03 January 2015

Review Round-up: 2014 Year-End List Blurbs (for Publications)

St. Vincent
St. Vincent

Annie Clark's self-titled fourth album as St. Vincent doesn't mark a dramatic shift in approach from 2011's similarly singular Strange Mercy, nor is it a grand defining statement in any immediately obvious sense.  Then again, little about Clark can really be described as "obvious" at this point (save perhaps that, as their recent collaboration demonstrated, she would and did make an ideal mirror/foil/counterpart/inheritor to David Byrne's nervy-smart art-rock eminence.)  But St. Vincent earns its eponymity in how fully it embodies its creator's essential idiosyncrasies.  Of course, there is Clark's merciless, mercurial guitar-wielding – she continues to wrangle astonishing new shapes and textures from her axe – often juxtaposed against some of her most tenderly lyrical vocal melodies.  Like her previous work – but even more so – St. Vincent is rooted in the tensions (and slippages) between humanity and artificiality, a fascination which is not (only) esoterically conceptual – informing, among other things, her increasingly theatrical visual presentation and stagecraft – but also gleefully visceral, audible in everything from the nervous, kinetic digital sputters of "Rattlesnake" (with its somewhat Byrneian naked-in-nature narrative) to the deliciously terrifying cyborg death-march of "Bring Me Your Loves" to the eerily perfect, almost baroque lushness of "Severed Crossed Fingers."  For all its gestures toward relatability, even mundanity ("take out the garbage, masturbate…"), it's an album that only seems more alien the more familiar it gets.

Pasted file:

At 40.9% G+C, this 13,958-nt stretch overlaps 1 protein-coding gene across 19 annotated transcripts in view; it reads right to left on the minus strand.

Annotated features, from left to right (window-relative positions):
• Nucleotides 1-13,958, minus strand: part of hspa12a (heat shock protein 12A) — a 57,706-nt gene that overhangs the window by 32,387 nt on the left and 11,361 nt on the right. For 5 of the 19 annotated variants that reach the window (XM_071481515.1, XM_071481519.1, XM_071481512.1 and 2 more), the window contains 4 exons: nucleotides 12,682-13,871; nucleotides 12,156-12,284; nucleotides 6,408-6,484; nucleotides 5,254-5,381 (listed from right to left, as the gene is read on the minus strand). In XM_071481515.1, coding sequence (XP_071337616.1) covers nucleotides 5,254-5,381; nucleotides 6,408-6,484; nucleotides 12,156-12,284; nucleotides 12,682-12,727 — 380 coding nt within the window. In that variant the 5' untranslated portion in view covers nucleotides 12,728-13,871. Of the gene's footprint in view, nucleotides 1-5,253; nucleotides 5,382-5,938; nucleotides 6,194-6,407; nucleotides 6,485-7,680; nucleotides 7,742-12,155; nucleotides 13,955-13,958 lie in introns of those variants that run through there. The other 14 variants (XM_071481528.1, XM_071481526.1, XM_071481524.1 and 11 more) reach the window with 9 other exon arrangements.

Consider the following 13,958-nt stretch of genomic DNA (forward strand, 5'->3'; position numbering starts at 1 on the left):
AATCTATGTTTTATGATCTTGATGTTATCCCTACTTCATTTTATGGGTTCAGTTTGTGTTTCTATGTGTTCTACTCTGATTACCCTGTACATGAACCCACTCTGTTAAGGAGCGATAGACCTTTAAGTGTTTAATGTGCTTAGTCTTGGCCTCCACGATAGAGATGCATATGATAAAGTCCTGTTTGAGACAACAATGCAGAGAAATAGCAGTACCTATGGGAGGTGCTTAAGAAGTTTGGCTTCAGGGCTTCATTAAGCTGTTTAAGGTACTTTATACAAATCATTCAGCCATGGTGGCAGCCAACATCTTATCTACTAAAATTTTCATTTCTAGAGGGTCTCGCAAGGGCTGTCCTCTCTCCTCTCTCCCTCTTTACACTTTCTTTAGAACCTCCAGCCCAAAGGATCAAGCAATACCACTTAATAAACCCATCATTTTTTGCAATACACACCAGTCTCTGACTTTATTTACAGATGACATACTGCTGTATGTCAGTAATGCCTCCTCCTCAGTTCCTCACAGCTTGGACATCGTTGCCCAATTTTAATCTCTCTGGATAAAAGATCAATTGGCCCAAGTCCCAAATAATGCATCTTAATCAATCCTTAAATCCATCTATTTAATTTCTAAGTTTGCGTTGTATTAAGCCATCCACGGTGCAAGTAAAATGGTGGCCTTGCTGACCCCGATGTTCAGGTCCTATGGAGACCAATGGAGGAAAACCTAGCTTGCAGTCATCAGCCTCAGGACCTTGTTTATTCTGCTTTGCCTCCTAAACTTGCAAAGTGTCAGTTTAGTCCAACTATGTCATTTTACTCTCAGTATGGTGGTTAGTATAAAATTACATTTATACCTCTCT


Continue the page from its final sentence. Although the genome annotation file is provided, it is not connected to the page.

Against Me!
Transgender Dysphoria Blues

The compelling narrative of frontwoman Laura Jane Grace's coming out as transgender – explored in depth in Jonathan Valania's MAGNET interview in January – gave Transgender Dysphoria Blues a hooky backstory, attracting plenty of listeners who'd probably otherwise have little interest in a self-released effort by a fifteen-year-old Florida punk band.  And, of course, that story is undeniably central to the album, most of which speaks in no uncertain terms to the complex (and very punk rock) tangle of emotions – resentment, futility, isolation, confusion, awkwardness, self-loathing and ultimately (less in the lyrics per se than in Grace's searing, triumphant delivery of them) defiant pride – accompanying her experience, and those of trans people more generally.  These songs are not always as direct and legible as you might (or might not) expect, but they are never less than effective – equally potent as consciousness-raisers, psychological portraits and conflicted but rousing empowerment anthems.  What kept us listening all year long, however, is simply that this is among 2014's best and most thrilling rock'n'roll albums, flat-out: a breathless half hour of lean, surging riffs and pummeling drums, ready and primed for fist-pumping sing-alongs, as much in line with the guitar-rock classicism of Ted Leo or the Hold Steady as with any number of populist punk touchstones.
originally published in Magnet Magazine

Sylvan Esso
Sylvan Esso

Equal parts cozy and coy, Sylvan Esso's fertile trans-genre cross-pollination (dub-indie? folkstep?) brought us electronic pop music on an invitingly human scale, with Nick Sanborn's homespun, bass-savvy beatwork recasting Amelia Meath's folksy, feisty Mountain Man warble – and vice versa – to yield some of the year's purest pop pleasures ("Play It Right") and teardrop-tender slow jams (the lilting shakers-and-heartbreak of "Coffee") as well as, with the schoolyard-ready D.I.Y. tech-house of "H.S.K.T." perhaps 2014's most improbably infectious dance party anthem.
originally published in Philadelphia City Paper

No comments: